Happy New Year, hold onto your hat

Just like every new year, the predictions are all over the map from the winner of the next election to the predictions of where the music industry is going. I personally am looking forward to the challenges that lie ahead with, of course, a little trepidation after seeing how this year ended with the impeachment drama.

For my two cents, as far as the music industry goes, we are on the edge of creating some good songs and going back to the roots of the sixties and seventies with the advantage of a higher level of production.

About the time things seem to be leveling out, today tensions are escalating in the Mid-East with Iran, just to keep things interesting on the international scene.

Following is a post by Cherie Hu – Journalist & Author of the Water & Music Newsletter:

It’s difficult to predict the future. It’s much easier to track what we’re talking about in droves today, the narratives around which will often influence our decisions and manifest into action tomorrow.

There are three general trends I’ve noticed bubble up among industry conversations in 2019, that I think will flesh themselves out in full in 2020:

We want better solutions for customer/fan relationship management (CRM). A crucial feature of the shift towards an all-you-can-eat streaming model isn’t just that subscribers don’t own their music; it’s also that artists don’t own their audiences. At worst, this can end up mirroring the world of pay-for-play social media, with particularly frustrating implications for the very community that many of these streaming services claim to serve on the backend, namely independent and emerging artists. There’s a reason why even the biggest celebrities are now sharing their phone numbers on social media and asking fans to text them: artists want to own the information around whom their fans are, and make that insight readily accessible in a centralized place instead of fragmented across several middlemen.

We want alternative, sustainable sources of capital for recording artists. If you ask a signed artist why they decided to go with a label deal instead of releasing music independently, they will likely mention the upfront advance as one of the most appealing factors of their arrangement. While many labels do incredible work, I don’t think there’s any reason why the vehicle of a label contract alone should still maintain such a stronghold over funding for recorded music. Some startups have recently launched ambitious experiments in equity crowdfunding, whereby fans can invest in artists’ future albums in exchange for a share of royalties (e.g. Corite  and Stampede Live). The downfall of Pledge Music while bitter, has unearthed a new market gap in direct-to-fan funding and marketing tools that needs to be filled if we truly believe in a more democratic playing field for artists.

We don’t know who actually “owns” the music industry — yet. Is it the publishers? BMG just launched its own artist-management division, Downtown Music Holdings now owns CD Baby and Kobalt Music Group has long used AWAL to fuel the former’s foundational publishing business. Or is it the managers? After all, they oversee all aspects of their artists’ businesses, and are arguably the best positioned to diversify into multiple revenue sources and integrate vertically yet nimbly (e.g. Scooter Braun acquiring Taylor Swift’s Big Machine catalog). Or is it the tech companies? It’s no coincidence that two of the hottest players in the global music landscape right now are also Chinese tech conglomerates with literally dozens of other revenue streams (Tencent and ByteDance). This question becomes even more complicated once you realize that all kinds of music companies are now encroaching on each other’s commercial territory. Our understanding of where power is really clustered in the music industry will be continually warped and challenged in 2020.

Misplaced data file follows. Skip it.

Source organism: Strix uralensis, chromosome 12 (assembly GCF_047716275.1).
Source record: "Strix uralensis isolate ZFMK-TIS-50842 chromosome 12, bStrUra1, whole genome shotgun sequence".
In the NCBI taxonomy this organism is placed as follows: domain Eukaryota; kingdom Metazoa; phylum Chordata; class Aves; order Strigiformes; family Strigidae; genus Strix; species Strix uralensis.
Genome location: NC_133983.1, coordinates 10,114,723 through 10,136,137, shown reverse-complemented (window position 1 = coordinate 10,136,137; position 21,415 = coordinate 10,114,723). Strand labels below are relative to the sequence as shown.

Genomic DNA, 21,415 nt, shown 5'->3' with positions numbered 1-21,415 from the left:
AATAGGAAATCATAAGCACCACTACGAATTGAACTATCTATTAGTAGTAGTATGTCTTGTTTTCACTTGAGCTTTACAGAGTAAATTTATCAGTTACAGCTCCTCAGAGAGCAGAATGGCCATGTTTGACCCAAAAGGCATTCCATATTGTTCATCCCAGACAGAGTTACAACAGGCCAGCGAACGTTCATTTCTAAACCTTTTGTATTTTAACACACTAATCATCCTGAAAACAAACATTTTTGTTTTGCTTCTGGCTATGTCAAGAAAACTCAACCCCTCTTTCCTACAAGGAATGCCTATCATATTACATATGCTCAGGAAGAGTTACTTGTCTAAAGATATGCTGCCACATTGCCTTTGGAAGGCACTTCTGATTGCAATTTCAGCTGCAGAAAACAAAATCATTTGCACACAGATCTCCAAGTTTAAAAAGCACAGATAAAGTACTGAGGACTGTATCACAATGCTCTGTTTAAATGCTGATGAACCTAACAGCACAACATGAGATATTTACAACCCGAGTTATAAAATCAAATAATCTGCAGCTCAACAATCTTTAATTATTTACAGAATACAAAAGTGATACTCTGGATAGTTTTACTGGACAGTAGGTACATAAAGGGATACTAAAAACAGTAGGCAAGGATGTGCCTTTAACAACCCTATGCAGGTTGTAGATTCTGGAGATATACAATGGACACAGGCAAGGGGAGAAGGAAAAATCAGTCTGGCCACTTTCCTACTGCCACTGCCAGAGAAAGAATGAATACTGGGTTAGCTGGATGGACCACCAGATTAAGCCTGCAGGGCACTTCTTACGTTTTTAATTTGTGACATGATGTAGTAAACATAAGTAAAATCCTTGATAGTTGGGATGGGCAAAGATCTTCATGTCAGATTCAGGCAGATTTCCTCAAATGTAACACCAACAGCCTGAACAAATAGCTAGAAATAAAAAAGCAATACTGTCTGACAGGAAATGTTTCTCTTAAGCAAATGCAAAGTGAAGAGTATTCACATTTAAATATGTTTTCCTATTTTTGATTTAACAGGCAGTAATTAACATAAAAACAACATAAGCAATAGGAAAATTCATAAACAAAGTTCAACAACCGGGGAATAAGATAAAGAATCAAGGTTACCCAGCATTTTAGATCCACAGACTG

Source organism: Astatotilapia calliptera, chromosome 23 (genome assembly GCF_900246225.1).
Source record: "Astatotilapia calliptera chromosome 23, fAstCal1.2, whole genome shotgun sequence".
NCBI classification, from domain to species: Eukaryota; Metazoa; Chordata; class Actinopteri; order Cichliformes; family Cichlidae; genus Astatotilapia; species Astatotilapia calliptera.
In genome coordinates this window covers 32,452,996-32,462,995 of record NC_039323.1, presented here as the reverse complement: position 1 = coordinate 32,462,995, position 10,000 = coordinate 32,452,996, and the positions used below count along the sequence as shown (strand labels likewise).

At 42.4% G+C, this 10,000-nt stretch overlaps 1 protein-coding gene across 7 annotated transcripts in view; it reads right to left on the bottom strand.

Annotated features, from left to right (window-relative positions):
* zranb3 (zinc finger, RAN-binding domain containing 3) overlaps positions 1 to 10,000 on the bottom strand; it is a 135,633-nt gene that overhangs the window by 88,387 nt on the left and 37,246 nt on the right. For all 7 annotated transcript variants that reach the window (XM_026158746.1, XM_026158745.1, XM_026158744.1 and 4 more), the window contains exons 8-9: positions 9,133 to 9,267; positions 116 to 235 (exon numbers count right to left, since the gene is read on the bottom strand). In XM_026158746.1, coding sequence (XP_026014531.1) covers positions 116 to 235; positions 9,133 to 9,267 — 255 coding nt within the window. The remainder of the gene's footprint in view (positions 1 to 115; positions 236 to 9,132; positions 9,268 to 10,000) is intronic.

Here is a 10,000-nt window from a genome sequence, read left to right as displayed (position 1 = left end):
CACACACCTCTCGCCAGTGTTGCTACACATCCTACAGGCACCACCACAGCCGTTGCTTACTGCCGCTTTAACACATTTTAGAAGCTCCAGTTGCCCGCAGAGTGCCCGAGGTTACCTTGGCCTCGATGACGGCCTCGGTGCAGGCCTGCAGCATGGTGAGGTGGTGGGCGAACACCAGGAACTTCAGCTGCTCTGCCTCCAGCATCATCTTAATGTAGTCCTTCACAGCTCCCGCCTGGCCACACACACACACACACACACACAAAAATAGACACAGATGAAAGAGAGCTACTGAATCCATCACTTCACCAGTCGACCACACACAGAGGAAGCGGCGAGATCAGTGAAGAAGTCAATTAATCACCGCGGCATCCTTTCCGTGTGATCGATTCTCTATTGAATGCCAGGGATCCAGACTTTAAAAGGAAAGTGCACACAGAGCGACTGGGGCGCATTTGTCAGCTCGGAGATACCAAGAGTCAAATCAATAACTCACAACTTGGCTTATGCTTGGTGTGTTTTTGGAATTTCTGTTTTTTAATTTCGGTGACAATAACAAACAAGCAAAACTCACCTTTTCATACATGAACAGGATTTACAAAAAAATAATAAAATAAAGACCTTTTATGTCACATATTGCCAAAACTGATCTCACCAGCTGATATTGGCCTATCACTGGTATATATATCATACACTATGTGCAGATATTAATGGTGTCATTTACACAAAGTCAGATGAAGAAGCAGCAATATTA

Over the past decade, artists and labels — using technological tools — have become increasingly independent, capturing control and ownership of publishing, masters, and avenues of distribution. But independent marketing fell into the trojan horse of social media, with many artists exclusively relying on the likes of Facebook to get the message out. The keys to discoverability were firmly in the hands of a new crop of corporate gatekeepers.

Undesirable actions by these platforms — such as algorithmically cutting access to fans and unrepentant involvement in political and privacy scandals — started opening eyes to the pitfalls of this reliance. Displeasure continues to grow as these companies fight back by further segmenting audiences and requiring even larger ‘boosts’ to reach one’s fans. The 2020 election — a looming social media show — will move this dissatisfaction even more into the mainstream.

Thus, independent artists are increasingly introducing homegrown strategies that are entirely within their control. We see this in the rising talk of reclaiming fandom, direct support of artists, and the importance of individual ‘stories.’ And we see new twists on old concepts. Email lists, creative artist sites, blogs, localized grassroots outreach — tactics that predated social media, now coming together with the latest technological innovations to form a new breed of DIY.

In the aftermath, social media will remain a tool, but merely a tool — downgraded but still handy. It’s a hammer, not a house. Independent artists will understand that, along with increased interest in owning masters and administering rights, control over how artists reach and interact with their audiences is just as vital.

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